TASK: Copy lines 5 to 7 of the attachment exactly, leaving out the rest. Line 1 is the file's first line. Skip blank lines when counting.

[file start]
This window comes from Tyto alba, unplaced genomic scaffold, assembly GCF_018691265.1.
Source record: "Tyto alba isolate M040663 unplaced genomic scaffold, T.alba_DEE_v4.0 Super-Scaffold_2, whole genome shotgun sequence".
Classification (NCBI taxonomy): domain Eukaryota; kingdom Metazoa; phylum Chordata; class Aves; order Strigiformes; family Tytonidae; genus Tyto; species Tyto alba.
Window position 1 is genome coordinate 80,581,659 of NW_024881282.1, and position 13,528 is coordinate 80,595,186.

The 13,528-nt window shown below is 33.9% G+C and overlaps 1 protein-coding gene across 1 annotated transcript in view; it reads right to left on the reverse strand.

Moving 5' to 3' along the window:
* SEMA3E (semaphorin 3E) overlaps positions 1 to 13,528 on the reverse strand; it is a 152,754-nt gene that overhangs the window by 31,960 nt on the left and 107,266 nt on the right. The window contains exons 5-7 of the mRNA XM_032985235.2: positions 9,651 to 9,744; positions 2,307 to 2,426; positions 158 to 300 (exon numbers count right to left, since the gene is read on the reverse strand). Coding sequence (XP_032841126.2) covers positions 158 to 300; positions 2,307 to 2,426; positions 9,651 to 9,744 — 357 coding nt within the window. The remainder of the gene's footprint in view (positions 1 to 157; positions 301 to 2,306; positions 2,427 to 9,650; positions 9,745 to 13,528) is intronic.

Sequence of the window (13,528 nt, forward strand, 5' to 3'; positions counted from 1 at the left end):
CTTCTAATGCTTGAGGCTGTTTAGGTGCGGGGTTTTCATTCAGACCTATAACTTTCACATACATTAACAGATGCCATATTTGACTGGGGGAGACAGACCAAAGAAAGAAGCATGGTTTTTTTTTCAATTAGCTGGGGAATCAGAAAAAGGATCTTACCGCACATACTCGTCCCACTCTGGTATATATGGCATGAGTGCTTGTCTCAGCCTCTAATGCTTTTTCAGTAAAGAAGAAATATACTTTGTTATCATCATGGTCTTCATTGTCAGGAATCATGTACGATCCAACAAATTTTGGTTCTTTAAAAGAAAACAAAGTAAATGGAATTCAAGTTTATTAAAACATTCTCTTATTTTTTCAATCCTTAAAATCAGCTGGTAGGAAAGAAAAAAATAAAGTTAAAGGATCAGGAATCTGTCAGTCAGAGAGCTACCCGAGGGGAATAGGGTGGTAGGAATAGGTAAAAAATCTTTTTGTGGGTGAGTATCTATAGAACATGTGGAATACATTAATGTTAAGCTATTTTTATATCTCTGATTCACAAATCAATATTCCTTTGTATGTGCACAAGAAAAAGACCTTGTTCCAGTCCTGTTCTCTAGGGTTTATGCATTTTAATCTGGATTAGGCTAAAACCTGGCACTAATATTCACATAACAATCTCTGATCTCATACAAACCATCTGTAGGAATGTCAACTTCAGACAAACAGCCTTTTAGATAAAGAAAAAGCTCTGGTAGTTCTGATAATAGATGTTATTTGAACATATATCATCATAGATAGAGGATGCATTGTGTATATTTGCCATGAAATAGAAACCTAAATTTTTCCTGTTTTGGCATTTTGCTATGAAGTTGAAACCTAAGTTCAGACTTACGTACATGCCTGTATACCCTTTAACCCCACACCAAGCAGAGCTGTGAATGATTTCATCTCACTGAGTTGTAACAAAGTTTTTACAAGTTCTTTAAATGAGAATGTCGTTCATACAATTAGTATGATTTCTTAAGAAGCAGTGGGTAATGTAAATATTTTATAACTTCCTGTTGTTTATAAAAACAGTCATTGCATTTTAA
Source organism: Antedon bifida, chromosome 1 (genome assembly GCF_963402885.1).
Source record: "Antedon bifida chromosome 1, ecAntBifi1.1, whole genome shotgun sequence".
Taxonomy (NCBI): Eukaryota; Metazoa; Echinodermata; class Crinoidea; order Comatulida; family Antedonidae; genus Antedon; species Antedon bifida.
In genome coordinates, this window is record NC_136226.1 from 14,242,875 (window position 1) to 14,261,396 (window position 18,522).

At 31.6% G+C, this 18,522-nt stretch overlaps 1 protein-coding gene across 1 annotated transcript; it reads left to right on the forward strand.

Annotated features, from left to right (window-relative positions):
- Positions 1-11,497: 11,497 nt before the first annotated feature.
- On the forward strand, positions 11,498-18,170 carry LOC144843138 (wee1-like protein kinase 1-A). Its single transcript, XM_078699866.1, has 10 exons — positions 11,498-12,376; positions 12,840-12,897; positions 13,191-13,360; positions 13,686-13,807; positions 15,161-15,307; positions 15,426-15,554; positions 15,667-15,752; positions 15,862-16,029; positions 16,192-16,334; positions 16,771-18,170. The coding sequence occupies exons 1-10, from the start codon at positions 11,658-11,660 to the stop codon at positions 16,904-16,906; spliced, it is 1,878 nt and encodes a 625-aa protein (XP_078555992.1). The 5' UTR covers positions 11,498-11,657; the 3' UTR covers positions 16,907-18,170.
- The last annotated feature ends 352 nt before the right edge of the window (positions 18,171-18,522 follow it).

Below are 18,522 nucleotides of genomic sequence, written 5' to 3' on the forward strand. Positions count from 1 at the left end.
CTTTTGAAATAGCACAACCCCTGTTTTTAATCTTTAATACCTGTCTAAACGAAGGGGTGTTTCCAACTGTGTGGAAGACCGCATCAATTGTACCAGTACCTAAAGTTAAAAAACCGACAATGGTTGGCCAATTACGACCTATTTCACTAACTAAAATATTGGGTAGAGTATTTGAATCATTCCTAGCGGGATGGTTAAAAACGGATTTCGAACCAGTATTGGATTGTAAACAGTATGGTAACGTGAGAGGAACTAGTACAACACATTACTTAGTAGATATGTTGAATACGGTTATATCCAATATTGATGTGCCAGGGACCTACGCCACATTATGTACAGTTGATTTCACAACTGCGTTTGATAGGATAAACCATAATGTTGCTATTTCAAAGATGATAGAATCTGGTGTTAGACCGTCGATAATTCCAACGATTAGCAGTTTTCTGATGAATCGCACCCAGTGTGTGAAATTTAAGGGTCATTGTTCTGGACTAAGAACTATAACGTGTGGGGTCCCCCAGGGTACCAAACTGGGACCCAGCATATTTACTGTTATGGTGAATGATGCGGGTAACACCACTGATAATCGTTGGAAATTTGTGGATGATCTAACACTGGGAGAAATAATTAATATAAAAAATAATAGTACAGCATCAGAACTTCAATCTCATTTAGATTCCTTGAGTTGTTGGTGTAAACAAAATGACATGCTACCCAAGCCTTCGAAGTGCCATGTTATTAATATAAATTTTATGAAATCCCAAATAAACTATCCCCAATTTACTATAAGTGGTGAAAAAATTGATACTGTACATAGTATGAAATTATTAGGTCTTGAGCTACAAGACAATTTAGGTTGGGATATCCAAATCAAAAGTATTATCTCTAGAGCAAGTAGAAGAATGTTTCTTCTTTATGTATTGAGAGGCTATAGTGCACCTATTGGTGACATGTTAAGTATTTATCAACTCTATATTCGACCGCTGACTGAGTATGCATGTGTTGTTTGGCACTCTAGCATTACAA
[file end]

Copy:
The 13,528-nt window shown below is 33.9% G+C and overlaps 1 protein-coding gene across 1 annotated transcript in view; it reads right to left on the reverse strand.

Moving 5' to 3' along the window:
* SEMA3E (semaphorin 3E) overlaps positions 1 to 13,528 on the reverse strand; it is a 152,754-nt gene that overhangs the window by 31,960 nt on the left and 107,266 nt on the right. The window contains exons 5-7 of the mRNA XM_032985235.2: positions 9,651 to 9,744; positions 2,307 to 2,426; positions 158 to 300 (exon numbers count right to left, since the gene is read on the reverse strand). Coding sequence (XP_032841126.2) covers positions 158 to 300; positions 2,307 to 2,426; positions 9,651 to 9,744 — 357 coding nt within the window. The remainder of the gene's footprint in view (positions 1 to 157; positions 301 to 2,306; positions 2,427 to 9,650; positions 9,745 to 13,528) is intronic.